Lee Poulsen
Tue, 06 Dec 2011 12:08:02 PST
I'm no expert in this. But I was fortunate to have been able to visit Mauro Peixoto in Brazil several times, and he has in his shade houses the entire collection of Neomarica species that Lindolpho Capellari gathered and used during the course of his research for his thesis. Lindolpho deposited them with Mauro because Mauro is able to care for and continue growing them. There are also a number of Trimezia species. I tried to get some photos of them, but they flower sporadically and some are only open for a few hours in the mornings, and I was only able to visit at a specific day and time when there was a break in the work I was doing in Brazil and I had time to drive over to Mauro's place (about an hour and half away).

In any case, Mauro is there all the time and is able to photograph them in bloom. So another place you can go to try to see what looks comparable is his website, In particular, he has a Neomarica page <…>, and he has a number of Trimezia photos on this page: <…>. His photos of Trimezia martinicensis (whether it's the synonym T. galaxioides or what he used to believe was T. martinicensis but later found out was T. connata) show a distinctly bowl-shaped flower. I did see them before they opened on one visit but the buds are basically spherical to ovoid looking and maybe only 1 cm in diameter at that point, much smaller than most of the Neomarica buds, which were always long pointed conical shapes. And they were very yellow. Mauro's photos of N. longifolia have petals that are not uniformly yellow and the yellow is paler. Andrew's photo looks a lot more like Trimezia steyermarkii to me.

I haven't yet had the time to go through all the photos I took on those visits. But I've told Mary Sue that when I get the time, and have gone through all those photos, I plan to upload any that turned out well to the wiki.

In the meantime, since Alberto Castillo identified the T. steyermarkii on the wiki, maybe between him and Mauro, they can figure out which is what. And also tell us what the major differences are between Trimezia and Neomarica. (Mauro told me during one of my visits when I asked, but I didn't write it down and forgot exactly what he said.)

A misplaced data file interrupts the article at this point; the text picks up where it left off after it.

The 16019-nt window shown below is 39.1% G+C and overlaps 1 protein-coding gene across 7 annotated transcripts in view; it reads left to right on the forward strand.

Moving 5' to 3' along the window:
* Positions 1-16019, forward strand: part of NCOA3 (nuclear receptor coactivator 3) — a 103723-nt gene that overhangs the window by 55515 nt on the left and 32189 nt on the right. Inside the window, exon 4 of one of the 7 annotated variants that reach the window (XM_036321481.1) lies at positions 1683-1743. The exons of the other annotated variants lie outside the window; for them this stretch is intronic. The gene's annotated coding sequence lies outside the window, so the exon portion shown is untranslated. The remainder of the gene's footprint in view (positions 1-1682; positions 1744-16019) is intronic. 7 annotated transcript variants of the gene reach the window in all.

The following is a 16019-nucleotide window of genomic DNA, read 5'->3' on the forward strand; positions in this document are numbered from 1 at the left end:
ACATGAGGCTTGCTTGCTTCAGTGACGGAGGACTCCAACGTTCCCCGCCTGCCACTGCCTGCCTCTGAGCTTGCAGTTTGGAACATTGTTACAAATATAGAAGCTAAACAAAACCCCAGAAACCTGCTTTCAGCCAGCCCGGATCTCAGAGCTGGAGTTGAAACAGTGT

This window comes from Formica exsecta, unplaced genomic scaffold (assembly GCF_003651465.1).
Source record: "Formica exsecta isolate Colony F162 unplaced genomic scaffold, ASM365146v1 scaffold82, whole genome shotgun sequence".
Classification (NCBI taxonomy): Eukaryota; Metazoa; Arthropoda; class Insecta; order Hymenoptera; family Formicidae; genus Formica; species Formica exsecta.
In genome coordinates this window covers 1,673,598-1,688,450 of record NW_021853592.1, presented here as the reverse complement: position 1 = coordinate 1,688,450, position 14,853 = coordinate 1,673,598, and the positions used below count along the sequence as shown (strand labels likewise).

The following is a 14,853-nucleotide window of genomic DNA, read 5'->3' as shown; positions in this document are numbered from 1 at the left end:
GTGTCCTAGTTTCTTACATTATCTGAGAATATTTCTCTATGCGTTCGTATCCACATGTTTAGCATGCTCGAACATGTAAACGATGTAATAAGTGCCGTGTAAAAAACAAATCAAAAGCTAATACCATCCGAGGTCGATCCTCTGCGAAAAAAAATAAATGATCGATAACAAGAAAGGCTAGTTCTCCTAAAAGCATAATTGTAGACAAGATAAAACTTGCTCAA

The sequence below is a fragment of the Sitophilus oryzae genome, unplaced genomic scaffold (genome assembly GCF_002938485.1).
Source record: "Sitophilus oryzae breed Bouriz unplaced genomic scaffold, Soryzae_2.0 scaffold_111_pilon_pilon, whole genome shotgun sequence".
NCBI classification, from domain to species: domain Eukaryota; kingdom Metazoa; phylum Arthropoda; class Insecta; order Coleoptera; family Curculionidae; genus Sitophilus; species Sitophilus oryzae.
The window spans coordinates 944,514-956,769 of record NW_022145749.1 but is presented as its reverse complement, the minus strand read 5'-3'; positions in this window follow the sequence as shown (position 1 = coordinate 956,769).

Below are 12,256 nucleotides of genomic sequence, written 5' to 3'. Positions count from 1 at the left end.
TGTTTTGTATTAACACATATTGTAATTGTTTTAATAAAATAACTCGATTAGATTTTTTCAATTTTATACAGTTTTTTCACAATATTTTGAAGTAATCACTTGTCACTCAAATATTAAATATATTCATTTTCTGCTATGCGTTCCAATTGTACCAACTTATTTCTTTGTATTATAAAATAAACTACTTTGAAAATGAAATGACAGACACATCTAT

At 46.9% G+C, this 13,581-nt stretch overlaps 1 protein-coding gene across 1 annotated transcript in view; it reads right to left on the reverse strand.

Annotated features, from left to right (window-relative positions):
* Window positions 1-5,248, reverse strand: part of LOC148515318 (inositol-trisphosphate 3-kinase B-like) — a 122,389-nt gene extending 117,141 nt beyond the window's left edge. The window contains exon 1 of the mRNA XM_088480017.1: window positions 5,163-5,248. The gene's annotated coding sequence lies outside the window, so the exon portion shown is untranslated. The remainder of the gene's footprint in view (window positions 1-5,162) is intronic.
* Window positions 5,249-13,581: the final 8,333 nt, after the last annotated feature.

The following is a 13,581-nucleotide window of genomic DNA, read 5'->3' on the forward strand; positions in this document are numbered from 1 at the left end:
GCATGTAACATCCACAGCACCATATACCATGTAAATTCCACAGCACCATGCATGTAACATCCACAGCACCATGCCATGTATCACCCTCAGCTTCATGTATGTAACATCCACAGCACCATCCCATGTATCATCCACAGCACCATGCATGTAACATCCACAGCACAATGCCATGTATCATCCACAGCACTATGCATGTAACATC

--Lee Poulsen
Pasadena, California, USA - USDA Zone 10a
Latitude 34°N, Altitude 1150 ft/350 m

On Dec 6, 2011, at 8:23 AM, Mary Sue Ittner wrote:

> Hi all,
> I need some help. 

> One of them was a plant called Neomarica 
> longifolia, a yellow flowered species. 

>  found a photo of something that looked just 
> like it in Thad Howard's book that was described 
> as Trimezia martinicensis 

> Jim Waddick later saying all the 
> yellow ones are now in Trimezia (not a synonym 
> listed by Kew or The Plant List for this species) 
> and a post from Jim Waddick saying that this 
> species also didn't belong in Neomarica according 
> to Alberto Castillo.  It is interesting to note 
> that in the Manning and Goldblatt Iris book

>  describing Neomarica it notes that flowers are 
> radially symmetric, fugacious, cream, yellow, or 
> blue so they are at least including yellow 
> flowers in Neomarica. In describing the 
> difference between the two genera, they say that 
> Neomarica is distinguished by its creeping 
> rhizome and broadly winged, leafy flowering stem.

> Also I hope Lee will add to the wiki when he has 
> time the Neomarica species he said he was growing 
> in the archves, N. sabini, we don't have pictured.

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